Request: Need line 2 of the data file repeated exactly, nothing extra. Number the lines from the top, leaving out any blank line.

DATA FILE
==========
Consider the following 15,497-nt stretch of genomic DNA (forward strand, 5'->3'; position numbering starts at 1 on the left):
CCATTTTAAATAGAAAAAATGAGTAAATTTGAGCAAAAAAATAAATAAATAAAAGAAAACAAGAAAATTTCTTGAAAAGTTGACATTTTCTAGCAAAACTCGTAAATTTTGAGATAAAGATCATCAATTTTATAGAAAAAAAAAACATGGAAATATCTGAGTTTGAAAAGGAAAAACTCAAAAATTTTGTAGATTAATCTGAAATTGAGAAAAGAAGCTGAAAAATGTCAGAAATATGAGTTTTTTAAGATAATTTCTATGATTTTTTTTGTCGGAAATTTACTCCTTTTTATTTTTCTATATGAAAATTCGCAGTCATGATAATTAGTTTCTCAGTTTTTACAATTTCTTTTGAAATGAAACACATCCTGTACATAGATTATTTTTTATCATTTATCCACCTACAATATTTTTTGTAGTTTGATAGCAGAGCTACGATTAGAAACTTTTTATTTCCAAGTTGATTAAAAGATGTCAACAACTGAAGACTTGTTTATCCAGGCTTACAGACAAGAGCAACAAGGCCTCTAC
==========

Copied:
CCATTTTAAATAGAAAAAATGAGTAAATTTGAGCAAAAAAATAAATAAATAAAAGAAAACAAGAAAATTTCTTGAAAAGTTGACATTTTCTAGCAAAACTCGTAAATTTTGAGATAAAGATCATCAATTTTATAGAAAAAAAAAACATGGAAATATCTGAGTTTGAAAAGGAAAAACTCAAAAATTTTGTAGATTAATCTGAAATTGAGAAAAGAAGCTGAAAAATGTCAGAAATATGAGTTTTTTAAGATAATTTCTATGATTTTTTTTGTCGGAAATTTACTCCTTTTTATTTTTCTATATGAAAATTCGCAGTCATGATAATTAGTTTCTCAGTTTTTACAATTTCTTTTGAAATGAAACACATCCTGTACATAGATTATTTTTTATCATTTATCCACCTACAATATTTTTTGTAGTTTGATAGCAGAGCTACGATTAGAAACTTTTTATTTCCAAGTTGATTAAAAGATGTCAACAACTGAAGACTTGTTTATCCAGGCTTACAGACAAGAGCAACAAGGCCTCTAC